FOR IMMEDIATE RELEASE
CONTACT: In Atlanta, Deborah Hakes 1 404-420-5124; In Nairobi, Stéphane Mondon +254 738 245 781
The Carter Center finds that Kenya's polls were well-conducted in a peaceful environment. Voter turnout appears to have been high. The Independent Electoral and Boundaries Commission has made important commitments to improve the transparency of the counting and tabulation of votes. Although partial provisional results are available, the full tabulation of results is ongoing.
The Center regrets the security incident at the coast on the eve of election day, which led to the unfortunate loss of lives including the death of an Independent Electoral and Boundaries Commission agent during the course of his duties. Their extreme sacrifice is a constant reminder of the importance of peace and security in the conduct of democratic elections.
The Center has observed a high number of rejected votes, and appeals to the Independent Electoral and Boundaries Commission and other stakeholders to address this in the short term.
At this stage, with the tabulation of final results still underway, it is too early to provide an overall assessment of the electoral process. Carter Center observers will continue to observe the tabulation process, dispute resolution, and the post-election environment.
In the meantime, political parties and their leaders should refrain from releasing one sided figures or making inflammatory statements. Instead we advise them to cooperate with the Independent Electoral and Boundaries Commission and appeal to their supporters to remain calm, refraining from any action that may lead to compromising security of the elections in general and the Kenyan people in particular.
The Center encourages political parties and candidates to continue to exercise patience as the results process continues and to bring any complaints they may have to the appropriate legal channels.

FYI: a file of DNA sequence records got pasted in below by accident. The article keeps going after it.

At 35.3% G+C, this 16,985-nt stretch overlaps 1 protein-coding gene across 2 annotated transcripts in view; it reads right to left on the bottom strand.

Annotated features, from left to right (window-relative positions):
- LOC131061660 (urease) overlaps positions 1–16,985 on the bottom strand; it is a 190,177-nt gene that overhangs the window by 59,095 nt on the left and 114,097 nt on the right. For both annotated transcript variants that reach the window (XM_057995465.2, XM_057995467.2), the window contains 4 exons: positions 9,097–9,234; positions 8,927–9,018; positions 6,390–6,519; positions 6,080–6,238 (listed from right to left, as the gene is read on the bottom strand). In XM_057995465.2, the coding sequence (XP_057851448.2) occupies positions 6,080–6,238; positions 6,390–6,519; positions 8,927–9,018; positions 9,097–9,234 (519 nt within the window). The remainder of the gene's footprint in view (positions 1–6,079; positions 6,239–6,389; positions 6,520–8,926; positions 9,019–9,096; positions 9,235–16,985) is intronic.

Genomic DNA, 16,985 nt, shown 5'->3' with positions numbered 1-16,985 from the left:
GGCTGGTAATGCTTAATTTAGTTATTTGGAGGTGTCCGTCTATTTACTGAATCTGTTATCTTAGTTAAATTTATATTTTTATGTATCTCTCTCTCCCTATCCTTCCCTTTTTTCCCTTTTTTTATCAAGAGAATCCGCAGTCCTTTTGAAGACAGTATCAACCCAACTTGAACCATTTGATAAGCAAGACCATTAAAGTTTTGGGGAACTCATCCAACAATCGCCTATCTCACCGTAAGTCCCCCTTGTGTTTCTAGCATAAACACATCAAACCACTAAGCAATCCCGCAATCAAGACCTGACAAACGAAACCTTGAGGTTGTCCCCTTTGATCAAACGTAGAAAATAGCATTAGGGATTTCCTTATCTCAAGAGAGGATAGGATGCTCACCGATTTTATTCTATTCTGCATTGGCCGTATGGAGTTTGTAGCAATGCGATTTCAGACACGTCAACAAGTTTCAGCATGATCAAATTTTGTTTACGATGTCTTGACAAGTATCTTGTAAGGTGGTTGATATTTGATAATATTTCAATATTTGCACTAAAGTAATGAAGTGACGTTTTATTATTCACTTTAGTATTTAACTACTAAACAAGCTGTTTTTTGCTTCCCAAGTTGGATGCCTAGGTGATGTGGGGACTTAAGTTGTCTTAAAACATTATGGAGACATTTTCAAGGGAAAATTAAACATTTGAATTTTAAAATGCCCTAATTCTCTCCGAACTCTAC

The Center launched its election observation mission in Kenya in January 2013 with the deployment of 14 long-term observers from 11 countries. They were joined by an additional 38 short-term observers from 19 countries to observe voting and counting. The mission was led by former Zambia President Rupiah Banda and Carter Center Vice President for Peace Programs Dr. John Stremlau. On election day, Carter Center observers visited 265 polling stations in 34 counties.
The Carter Center is in Kenya at the invitation of the Independent Electoral and Boundaries Commission and will provide an impartial and independent assessment of the electoral process to be made available to Kenyan citizens and the international community through periodic public statements. The Center makes its assessment based on Kenya's legal framework and its obligations for democratic elections contained in regional and international treaties. The Center's observation mission is conducted in accordance with the Declaration of Principles for International Election Observation and all its observers have signed the Independent Electoral and Boundaries Commission Code of Conduct for Election Observers.1 The Carter Center has observed 94 elections in 37 countries, including the 2002 elections in Kenya.
This statement is preliminary; a final report will be published in the coming months following the conclusion of the electoral process. Read the full preliminary statement (PDF) >
"Waging Peace. Fighting Disease. Building Hope."
A not-for-profit, nongovernmental organization, The Carter Center has helped to improve life for people in more than 70 countries by resolving conflicts; advancing democracy, human rights, and economic opportunity; preventing diseases; improving mental health care; and teaching farmers in developing nations to increase crop production. The Carter Center was founded in 1982 by former U.S. President Jimmy Carter and his wife, Rosalynn, in partnership with Emory University, to advance peace and health worldwide.
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